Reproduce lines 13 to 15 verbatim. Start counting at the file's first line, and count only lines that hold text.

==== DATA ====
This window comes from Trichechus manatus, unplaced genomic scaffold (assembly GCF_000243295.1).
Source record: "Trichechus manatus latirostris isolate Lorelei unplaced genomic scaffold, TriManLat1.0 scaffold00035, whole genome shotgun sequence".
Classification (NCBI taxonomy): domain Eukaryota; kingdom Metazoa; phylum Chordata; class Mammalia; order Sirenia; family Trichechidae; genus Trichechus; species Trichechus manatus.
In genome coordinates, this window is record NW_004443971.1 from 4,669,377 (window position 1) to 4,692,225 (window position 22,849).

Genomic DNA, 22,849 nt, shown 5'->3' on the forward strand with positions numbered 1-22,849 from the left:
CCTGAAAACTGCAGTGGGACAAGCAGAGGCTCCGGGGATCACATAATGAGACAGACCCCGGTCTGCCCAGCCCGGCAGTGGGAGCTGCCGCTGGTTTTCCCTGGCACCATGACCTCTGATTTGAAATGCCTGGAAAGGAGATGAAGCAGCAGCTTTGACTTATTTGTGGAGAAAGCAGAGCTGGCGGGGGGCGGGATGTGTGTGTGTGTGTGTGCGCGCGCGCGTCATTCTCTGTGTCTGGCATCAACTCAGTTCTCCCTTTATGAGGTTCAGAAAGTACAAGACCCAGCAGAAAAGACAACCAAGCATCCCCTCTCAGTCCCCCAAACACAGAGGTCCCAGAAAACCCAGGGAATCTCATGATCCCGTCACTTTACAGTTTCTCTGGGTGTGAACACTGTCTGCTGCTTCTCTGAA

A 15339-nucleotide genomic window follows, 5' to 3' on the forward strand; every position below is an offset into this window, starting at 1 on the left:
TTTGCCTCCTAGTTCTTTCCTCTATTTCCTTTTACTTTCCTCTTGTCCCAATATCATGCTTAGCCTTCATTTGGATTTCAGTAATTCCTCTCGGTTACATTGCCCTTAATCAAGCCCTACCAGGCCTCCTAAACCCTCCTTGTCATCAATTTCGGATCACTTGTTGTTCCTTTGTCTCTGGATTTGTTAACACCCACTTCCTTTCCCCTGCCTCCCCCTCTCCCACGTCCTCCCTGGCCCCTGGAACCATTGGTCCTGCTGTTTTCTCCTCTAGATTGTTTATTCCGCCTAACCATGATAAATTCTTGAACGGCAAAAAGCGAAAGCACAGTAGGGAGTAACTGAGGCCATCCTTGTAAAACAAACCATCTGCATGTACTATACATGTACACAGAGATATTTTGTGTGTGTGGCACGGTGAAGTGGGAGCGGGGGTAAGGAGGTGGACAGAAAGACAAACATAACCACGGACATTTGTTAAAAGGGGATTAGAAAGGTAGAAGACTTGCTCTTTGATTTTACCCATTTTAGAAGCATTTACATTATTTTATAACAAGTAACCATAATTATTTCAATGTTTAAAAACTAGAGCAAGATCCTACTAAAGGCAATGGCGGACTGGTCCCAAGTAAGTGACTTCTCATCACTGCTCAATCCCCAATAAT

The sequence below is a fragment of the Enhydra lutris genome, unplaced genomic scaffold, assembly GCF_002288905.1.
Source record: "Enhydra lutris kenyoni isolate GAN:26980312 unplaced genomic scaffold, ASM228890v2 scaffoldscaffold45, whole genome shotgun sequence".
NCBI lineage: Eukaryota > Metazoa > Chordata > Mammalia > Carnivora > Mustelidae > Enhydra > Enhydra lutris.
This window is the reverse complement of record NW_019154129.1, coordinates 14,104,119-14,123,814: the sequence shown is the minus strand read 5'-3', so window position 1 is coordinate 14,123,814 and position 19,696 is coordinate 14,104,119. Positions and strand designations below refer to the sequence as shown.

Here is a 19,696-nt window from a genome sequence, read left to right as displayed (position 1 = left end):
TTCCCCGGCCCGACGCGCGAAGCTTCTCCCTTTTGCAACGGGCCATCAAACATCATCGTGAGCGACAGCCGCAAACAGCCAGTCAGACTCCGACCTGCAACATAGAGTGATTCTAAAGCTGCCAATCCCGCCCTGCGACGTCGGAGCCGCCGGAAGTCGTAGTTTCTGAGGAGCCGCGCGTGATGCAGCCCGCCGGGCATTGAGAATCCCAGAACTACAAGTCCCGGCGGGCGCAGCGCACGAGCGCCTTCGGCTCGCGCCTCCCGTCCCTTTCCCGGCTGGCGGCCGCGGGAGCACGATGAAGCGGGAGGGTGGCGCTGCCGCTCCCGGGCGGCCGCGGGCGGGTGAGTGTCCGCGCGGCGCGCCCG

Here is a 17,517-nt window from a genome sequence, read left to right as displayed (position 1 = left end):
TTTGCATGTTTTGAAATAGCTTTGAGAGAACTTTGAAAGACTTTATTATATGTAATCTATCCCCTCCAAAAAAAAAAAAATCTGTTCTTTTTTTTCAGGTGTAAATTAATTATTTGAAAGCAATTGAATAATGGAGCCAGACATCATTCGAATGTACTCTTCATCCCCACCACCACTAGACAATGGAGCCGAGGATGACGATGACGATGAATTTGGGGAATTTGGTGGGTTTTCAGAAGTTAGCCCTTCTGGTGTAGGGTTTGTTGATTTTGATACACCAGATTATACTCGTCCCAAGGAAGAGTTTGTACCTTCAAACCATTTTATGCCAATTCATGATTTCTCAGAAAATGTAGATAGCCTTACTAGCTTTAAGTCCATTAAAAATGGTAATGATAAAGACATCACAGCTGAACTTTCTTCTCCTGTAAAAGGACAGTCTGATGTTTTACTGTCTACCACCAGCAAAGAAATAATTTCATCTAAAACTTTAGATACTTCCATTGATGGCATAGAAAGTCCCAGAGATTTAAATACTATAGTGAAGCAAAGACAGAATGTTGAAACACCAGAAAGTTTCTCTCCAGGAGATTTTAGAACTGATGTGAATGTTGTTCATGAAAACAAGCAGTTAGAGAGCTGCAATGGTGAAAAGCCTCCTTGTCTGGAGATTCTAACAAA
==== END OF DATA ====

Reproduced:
Here is a 19,696-nt window from a genome sequence, read left to right as displayed (position 1 = left end):
TTCCCCGGCCCGACGCGCGAAGCTTCTCCCTTTTGCAACGGGCCATCAAACATCATCGTGAGCGACAGCCGCAAACAGCCAGTCAGACTCCGACCTGCAACATAGAGTGATTCTAAAGCTGCCAATCCCGCCCTGCGACGTCGGAGCCGCCGGAAGTCGTAGTTTCTGAGGAGCCGCGCGTGATGCAGCCCGCCGGGCATTGAGAATCCCAGAACTACAAGTCCCGGCGGGCGCAGCGCACGAGCGCCTTCGGCTCGCGCCTCCCGTCCCTTTCCCGGCTGGCGGCCGCGGGAGCACGATGAAGCGGGAGGGTGGCGCTGCCGCTCCCGGGCGGCCGCGGGCGGGTGAGTGTCCGCGCGGCGCGCCCG

Here is a 17,517-nt window from a genome sequence, read left to right as displayed (position 1 = left end):